Category: Drum & Bass / Rock
Album: Warrior Sound
Blurb: An excellent hybrid of the melodic sensibilities of rock & roll and the electronic energy of drum & bass, driven by arresting riffs and anthemic choruses too striking to ignore.
Hailing from Brighton, UK, The Qemists has spent over a decade working through the underground electronic music scene, merging the textures and beats of drum & bass with the songwriting and riff-laden mentality of rock. Heralded by many as successors to the legacy of acts like Pendulum and The Prodigy for this adventurous and engaging blend of styles, the band’s energetic live shows have taken The Qemists throughout the UK, Europe, and Japan. Warrior Sound, the group’s third album showcases a number of changes with not only the addition of vocalists Bruno Balanta and Oliver Simmons, but also signing with Amazing Record Co. in Europe and Celldweller’s own FiXT Music in the USA, ensuring the potential for the wider audience The Qemists deserve.
First and foremost, Warrior Sound is steeped very much in the group’s foundations in electronic music, the guitars and live drums augmenting the synthetic ingredients to create a bombastic, even monolithic sound. For instance, “New Design” seethes with croaks and warbles of synth backed by a dynamic drumbeat that should please any fan of drum & bass, but with the band laying down the live instruments, the song is given an alt./rock sensibility that along with the forceful but melodic vocals of Balanta and Simmons makes for a striking track. The same can be said of tracks like leadoff single “Run You,” the anthemic vocals full of fury and fervor akin to the screaming melodies of Chester Bennington, “Let It Burn” with its rapid fire vocal delivery amid spastic arpeggios and rhythmic guitars, while the catchy harmonies of “Push the Line” complement the shrill klaxon-like synths and infectious chugs of guitar to make for one of the album’s best songs. Similarly, the distorted bass lines move with a fluidic cadence that plays well with the juxtaposition of growled and harmonized vocals, the piano section underscored by clean guitar making for a saccharine interlude that, along with the subtle arrangements of sampled choirs and orchestral strings offset by manic riffs on “Requiem,” does well to showcase the group’s musical chops quite nicely.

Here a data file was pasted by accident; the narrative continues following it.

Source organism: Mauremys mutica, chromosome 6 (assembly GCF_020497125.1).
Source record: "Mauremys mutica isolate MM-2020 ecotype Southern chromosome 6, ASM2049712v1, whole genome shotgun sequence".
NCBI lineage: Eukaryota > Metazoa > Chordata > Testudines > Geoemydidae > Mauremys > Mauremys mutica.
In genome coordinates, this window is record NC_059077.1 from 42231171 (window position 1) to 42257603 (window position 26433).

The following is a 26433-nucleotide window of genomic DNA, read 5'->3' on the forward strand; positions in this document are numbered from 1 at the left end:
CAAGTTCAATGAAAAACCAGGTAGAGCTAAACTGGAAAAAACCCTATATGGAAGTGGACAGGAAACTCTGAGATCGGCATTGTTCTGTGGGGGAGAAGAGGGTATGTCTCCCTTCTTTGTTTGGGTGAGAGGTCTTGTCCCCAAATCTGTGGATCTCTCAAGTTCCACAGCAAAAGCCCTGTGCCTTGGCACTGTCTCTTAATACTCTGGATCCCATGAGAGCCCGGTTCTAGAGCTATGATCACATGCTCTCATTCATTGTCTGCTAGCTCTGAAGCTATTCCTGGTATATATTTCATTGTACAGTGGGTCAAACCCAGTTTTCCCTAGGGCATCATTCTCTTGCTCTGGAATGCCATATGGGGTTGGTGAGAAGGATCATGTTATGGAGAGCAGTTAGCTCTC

Among the fellow warriors aiding The Qemists are rap/metal band Hacktivist, Kenta Koie of Japanese electronic group Crossfaith, Brit-hop MC Ghetts, and Charlie Rhymes, lending their own respective talents to further enhance Warrior Sound’s exploration of rock & roll songwriting with drum & bass production and sensibilities. The record would likely be diminished to being another genre staple if not for the presence of the live element with plenty of poignant lyricism and powerhouse melodies to boot. Though the band may continue to receive comparisons to similarly minded acts of the past, The Qemists offer a contemporary spin on the rock/drum & bass merger that holds the promise for both genres to evolve in new directions… and The Qemists may be just the act to lead that charge; Warrior Sound is the proof!
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Amazing Record Co.
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Ilker Yücel (Ilker81x)